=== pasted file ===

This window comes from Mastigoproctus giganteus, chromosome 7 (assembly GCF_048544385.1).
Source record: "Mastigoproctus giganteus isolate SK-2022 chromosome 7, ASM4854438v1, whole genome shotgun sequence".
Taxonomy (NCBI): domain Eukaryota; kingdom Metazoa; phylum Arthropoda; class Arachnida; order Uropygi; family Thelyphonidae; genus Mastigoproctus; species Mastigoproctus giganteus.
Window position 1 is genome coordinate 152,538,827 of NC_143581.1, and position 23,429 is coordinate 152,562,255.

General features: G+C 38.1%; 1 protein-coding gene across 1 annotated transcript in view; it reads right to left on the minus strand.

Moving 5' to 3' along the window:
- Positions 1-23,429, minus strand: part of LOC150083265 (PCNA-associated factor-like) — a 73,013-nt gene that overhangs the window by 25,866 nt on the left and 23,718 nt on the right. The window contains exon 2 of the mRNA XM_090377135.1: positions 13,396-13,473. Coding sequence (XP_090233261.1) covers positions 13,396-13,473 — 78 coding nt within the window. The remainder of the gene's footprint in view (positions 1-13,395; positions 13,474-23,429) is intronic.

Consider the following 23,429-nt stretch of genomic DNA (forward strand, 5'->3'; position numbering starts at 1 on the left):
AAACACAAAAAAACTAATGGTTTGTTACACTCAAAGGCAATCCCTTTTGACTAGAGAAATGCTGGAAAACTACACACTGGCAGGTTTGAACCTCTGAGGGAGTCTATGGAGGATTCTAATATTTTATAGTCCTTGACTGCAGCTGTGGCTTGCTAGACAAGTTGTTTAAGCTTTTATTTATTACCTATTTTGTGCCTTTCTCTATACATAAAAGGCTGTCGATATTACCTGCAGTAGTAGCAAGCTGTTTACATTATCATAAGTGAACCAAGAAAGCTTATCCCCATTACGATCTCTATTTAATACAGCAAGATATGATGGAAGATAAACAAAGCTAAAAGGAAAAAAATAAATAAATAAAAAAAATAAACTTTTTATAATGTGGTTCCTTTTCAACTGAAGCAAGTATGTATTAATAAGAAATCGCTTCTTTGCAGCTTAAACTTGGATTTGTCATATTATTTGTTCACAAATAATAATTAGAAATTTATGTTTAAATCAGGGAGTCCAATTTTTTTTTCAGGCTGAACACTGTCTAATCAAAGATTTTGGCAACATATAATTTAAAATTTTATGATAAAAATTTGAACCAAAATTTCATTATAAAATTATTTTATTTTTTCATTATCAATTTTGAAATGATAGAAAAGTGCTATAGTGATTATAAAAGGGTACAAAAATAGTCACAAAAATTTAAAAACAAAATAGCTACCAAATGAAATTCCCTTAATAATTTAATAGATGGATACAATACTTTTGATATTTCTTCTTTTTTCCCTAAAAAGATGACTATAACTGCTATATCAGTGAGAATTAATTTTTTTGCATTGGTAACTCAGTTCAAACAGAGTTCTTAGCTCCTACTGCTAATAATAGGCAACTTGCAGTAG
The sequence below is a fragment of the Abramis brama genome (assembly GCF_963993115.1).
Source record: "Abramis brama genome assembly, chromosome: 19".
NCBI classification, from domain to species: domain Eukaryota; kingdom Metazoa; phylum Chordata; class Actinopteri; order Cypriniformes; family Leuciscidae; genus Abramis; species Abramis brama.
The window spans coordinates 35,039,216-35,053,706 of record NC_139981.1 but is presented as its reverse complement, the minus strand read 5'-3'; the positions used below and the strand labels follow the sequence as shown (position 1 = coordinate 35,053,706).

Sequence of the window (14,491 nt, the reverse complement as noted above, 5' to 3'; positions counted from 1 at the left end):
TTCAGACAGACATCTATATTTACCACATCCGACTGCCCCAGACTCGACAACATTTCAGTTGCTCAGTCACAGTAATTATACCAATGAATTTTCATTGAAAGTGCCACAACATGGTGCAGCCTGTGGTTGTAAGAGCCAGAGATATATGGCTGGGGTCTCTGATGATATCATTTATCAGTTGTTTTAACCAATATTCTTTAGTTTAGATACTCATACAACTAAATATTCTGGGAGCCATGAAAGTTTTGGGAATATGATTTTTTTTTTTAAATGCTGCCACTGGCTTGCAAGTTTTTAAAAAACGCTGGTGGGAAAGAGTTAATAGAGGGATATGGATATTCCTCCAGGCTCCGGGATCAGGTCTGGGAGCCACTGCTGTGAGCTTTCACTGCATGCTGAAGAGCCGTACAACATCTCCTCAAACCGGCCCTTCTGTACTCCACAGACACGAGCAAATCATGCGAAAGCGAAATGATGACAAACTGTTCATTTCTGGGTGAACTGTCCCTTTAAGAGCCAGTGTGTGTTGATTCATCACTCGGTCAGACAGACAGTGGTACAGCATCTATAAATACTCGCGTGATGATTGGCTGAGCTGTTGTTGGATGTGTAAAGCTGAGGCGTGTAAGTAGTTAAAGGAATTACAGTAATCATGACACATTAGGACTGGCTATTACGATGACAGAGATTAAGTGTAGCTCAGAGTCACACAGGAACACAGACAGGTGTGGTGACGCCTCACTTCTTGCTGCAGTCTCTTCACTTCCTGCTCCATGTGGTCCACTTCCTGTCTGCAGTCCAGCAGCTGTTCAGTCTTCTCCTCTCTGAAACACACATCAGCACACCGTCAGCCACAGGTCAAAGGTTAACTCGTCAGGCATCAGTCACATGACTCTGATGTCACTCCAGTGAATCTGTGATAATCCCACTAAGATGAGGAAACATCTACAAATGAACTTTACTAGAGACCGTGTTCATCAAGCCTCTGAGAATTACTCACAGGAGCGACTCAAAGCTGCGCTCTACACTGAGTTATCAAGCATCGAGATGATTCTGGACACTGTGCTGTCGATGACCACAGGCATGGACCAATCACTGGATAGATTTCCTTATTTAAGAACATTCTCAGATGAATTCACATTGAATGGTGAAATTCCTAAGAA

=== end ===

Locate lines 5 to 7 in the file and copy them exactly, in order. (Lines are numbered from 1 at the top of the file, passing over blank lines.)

General features: G+C 38.1%; 1 protein-coding gene across 1 annotated transcript in view; it reads right to left on the minus strand.

Moving 5' to 3' along the window:
- Positions 1-23,429, minus strand: part of LOC150083265 (PCNA-associated factor-like) — a 73,013-nt gene that overhangs the window by 25,866 nt on the left and 23,718 nt on the right. The window contains exon 2 of the mRNA XM_090377135.1: positions 13,396-13,473. Coding sequence (XP_090233261.1) covers positions 13,396-13,473 — 78 coding nt within the window. The remainder of the gene's footprint in view (positions 1-13,395; positions 13,474-23,429) is intronic.